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In Defense of My Retroactive Smugness

January 15th, 2007 · 36 Comments

Megan McArdle argues that those of us who opposed the Iraq War from the get-go should pause a moment before we dislocate our elbows patting ourselves on the back:

This has not convinced me of the brilliance of the doves, because precisely none of the ones that I argued with predicted that things would go wrong in the way they did. If you get the right result, with the wrong mechanism, do you get credit for being right, or being lucky? In some way, they got it just as wrong as I did: nothing that they predicted came to pass. It’s just that independently, things they didn’t predict made the invasion not work. If I say we shouldn’t go to dinner downtown because we’re going to be robbed, and we don’t get robbed but we do get food poisoning, was I “right”? Only in some trivial sense. Food poisoning and robbery are completely unrelated, so my belief that we would regret going to dinner was validated only by random chance. Yet, the incident will probably increase my confidence in my prediction abilities, even though my prediction was 100% wrong.

First, I’m not sure exactly who Megan’s talking about when she refers to “doves” collectively. If she means that the papier-mâché puppet crowd are not our most savvy geopolitical observers, and that “no blood for oil” is not a tremendously compelling piece of strategic analysis, well, fair enough. But as I’ve suggested before, the temptation to take the stupidest possible people who disagree with you as emblematic of their position is just a roundabout sort of confirmation bias.

Second, it is true that much of the pre-war debate has proved less than relevant because many of us on the dovish side accepted the premise that Saddam had WMDs—it’s hard to rebut classified intelligence, after all—and spent a lot of ink and pixels arguing that an invasion was unnecessary (even if it might succeed) because Saddam could be contained and deterred; was unlikely for various reasons to hand off bio, chem, or nuclear weapons to Al Qaeda; that indeed invasion was the one circumstance under which such a transfer might be plausible; and so on. In a sense, that whole debate was made moot by the absence of such weapons. But insofar as Saddam surely would have liked to have them, their absence does seem to me to suggest we had things basically right: We were effectively containing and deterring the regime, perhaps more effectively than we’d thought.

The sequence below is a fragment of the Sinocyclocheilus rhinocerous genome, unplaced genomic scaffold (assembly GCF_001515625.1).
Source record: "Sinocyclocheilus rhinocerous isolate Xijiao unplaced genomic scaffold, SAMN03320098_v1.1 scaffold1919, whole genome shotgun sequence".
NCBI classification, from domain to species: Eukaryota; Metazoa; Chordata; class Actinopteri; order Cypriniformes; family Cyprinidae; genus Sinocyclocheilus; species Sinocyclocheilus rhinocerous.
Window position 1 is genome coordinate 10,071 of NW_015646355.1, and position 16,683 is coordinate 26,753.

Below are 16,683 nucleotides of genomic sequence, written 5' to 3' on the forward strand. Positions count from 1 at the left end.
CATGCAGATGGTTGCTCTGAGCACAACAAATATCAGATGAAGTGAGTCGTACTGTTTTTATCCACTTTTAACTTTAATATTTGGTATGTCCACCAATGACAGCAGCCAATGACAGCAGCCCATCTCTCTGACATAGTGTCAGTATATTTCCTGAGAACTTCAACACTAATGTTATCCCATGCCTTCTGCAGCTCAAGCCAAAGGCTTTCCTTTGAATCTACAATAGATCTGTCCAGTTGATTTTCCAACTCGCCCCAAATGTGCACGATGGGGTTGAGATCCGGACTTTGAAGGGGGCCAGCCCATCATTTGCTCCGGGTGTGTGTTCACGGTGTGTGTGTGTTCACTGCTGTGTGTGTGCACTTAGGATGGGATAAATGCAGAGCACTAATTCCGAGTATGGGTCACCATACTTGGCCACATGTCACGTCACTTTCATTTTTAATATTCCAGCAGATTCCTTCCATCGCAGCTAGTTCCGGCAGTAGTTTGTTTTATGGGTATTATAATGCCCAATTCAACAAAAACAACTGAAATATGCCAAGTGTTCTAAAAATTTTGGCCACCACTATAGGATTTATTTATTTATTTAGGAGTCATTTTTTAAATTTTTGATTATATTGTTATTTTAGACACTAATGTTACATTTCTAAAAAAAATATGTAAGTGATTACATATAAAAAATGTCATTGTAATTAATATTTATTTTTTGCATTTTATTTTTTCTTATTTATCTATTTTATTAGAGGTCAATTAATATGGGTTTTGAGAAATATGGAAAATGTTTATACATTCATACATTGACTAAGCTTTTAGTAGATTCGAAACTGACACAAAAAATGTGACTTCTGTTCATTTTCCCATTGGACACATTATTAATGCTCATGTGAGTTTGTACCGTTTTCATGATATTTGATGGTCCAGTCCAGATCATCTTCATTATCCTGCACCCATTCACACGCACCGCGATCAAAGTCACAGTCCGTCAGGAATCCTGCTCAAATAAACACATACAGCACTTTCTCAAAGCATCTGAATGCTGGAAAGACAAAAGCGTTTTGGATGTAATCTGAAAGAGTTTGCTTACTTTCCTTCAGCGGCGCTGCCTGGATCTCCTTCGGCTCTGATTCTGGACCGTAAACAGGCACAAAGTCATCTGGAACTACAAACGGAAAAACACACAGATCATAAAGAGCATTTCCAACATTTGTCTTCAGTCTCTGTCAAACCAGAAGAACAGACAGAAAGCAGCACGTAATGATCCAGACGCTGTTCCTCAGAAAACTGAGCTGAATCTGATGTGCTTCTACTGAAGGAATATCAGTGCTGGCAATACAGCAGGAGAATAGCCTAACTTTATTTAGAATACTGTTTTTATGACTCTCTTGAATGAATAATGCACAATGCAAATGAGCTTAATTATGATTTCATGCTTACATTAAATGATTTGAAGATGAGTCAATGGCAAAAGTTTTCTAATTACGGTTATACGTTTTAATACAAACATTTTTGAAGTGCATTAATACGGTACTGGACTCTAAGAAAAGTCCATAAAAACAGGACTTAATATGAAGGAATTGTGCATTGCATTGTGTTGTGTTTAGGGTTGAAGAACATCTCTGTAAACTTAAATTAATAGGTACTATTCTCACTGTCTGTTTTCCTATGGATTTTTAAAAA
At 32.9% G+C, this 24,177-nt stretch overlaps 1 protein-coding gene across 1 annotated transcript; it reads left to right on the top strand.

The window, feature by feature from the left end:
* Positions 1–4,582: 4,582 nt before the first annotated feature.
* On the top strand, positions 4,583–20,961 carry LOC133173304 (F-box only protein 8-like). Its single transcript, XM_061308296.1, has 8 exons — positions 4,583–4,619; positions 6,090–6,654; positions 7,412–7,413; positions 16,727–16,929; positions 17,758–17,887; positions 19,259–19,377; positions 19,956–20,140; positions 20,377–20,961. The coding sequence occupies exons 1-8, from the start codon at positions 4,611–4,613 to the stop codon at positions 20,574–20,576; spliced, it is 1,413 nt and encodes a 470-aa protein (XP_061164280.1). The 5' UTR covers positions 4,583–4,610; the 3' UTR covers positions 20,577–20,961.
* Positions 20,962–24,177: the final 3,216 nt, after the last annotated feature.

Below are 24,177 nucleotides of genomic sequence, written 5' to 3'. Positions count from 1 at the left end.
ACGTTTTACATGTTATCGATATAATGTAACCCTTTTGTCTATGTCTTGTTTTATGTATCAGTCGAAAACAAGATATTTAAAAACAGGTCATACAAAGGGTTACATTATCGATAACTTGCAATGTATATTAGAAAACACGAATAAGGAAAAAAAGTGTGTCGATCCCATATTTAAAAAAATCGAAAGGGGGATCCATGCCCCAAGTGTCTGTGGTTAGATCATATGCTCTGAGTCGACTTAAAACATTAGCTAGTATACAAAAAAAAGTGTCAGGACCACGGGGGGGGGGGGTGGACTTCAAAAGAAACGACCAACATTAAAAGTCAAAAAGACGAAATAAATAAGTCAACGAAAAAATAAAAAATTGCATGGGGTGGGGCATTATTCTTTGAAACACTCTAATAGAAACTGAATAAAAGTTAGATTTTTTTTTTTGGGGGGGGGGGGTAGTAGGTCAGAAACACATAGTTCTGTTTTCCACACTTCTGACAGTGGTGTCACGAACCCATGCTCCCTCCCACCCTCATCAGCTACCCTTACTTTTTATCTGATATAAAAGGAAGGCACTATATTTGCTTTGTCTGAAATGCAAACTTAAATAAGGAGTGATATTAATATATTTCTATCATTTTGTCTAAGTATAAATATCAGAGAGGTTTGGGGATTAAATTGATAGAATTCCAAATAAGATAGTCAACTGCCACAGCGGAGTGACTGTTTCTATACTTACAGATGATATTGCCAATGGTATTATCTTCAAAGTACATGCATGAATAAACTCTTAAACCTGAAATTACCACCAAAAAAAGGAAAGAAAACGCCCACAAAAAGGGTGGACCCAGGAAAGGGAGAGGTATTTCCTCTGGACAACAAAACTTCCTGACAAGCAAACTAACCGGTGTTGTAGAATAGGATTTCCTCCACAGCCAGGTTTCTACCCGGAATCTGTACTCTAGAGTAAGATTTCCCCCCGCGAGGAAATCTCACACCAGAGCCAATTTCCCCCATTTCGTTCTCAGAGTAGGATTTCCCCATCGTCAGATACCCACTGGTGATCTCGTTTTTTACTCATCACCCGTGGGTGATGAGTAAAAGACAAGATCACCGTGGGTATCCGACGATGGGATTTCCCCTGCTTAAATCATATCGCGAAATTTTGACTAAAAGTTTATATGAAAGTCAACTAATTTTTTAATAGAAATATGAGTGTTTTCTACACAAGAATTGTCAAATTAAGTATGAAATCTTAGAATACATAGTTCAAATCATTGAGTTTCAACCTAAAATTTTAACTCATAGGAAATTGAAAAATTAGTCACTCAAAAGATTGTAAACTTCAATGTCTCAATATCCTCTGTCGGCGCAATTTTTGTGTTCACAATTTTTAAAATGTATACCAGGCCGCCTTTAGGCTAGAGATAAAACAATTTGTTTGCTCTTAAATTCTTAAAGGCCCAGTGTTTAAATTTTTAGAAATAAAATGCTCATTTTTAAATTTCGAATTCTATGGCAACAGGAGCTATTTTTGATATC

Finally, and rather more importantly, what Megan’s saying just seems factually untrue. Many doves opposed the war on the grounds that they feared something like what we’re now seeing would occur. Here’s Bill Galston, who I recall finding to be one of the more compelling critics of the war during the run-up:

The Bush administration’s goal of regime change is the equivalent of our World War II aim of unconditional surrender, and it would have similar postwar consequences. We would assume total responsibility for Iraq’s territorial integrity, for the security and basic needs of its population, and for the reconstruction of its system of governance and political culture. This would require an occupation measured in years or even decades. Whatever our intentions, nations in the region (and elsewhere) would view our continuing presence through the historical prism of colonialism.

And here’s, well, me in September of 2002, responding to then-colleague Brink Lindsey:
In the absence of the rule of law and traditional liberal rights, the invisible hand may not function internationally as well as it does in robust markets, but it is not altogether absent: equilibria are established over time. Sometimes these are so unstable or inherently awful that almost anything would clearly be better. It’s possible that tomorrow, photos will be released of Saddam and Usama sharing a tall milkshake with two straws. If that happened, I’d be duly embarrassed, and revise my assessment of the Iraqi threat. Under most conditions, though, the power vacuum created by the dramatic sort of regime change the administration envisions triggers a process of re-equilibriation at least as dangerous as the status quo. Deposing a dictator establishes a kind of political arbitrage opportunity, which political entrepreneurs are eager to exploit. In these cases, though, the transaction costs typically involve guns, bombs, and other implements of commerce in destruction. As post-invasion uncertainty rises, parties on the ground rush to exploit perceived differentials in local knowledge, and we see the same kind of flurry you would on a stock floor when a hot bit of news leaks—if the NASDAQ allowed traders to carry grenades. This is good in markets, because each act of arbitrage increases efficiency, and involves exchanges to mutual benefit. Exchanges of artillery lack this attractive feature. As we refrain from intervention domestically in the interest of encouraging productive trade, we should be guided by a defeasible presumption of non-intervention on the international stage in the interest of preventing this undesirable variety.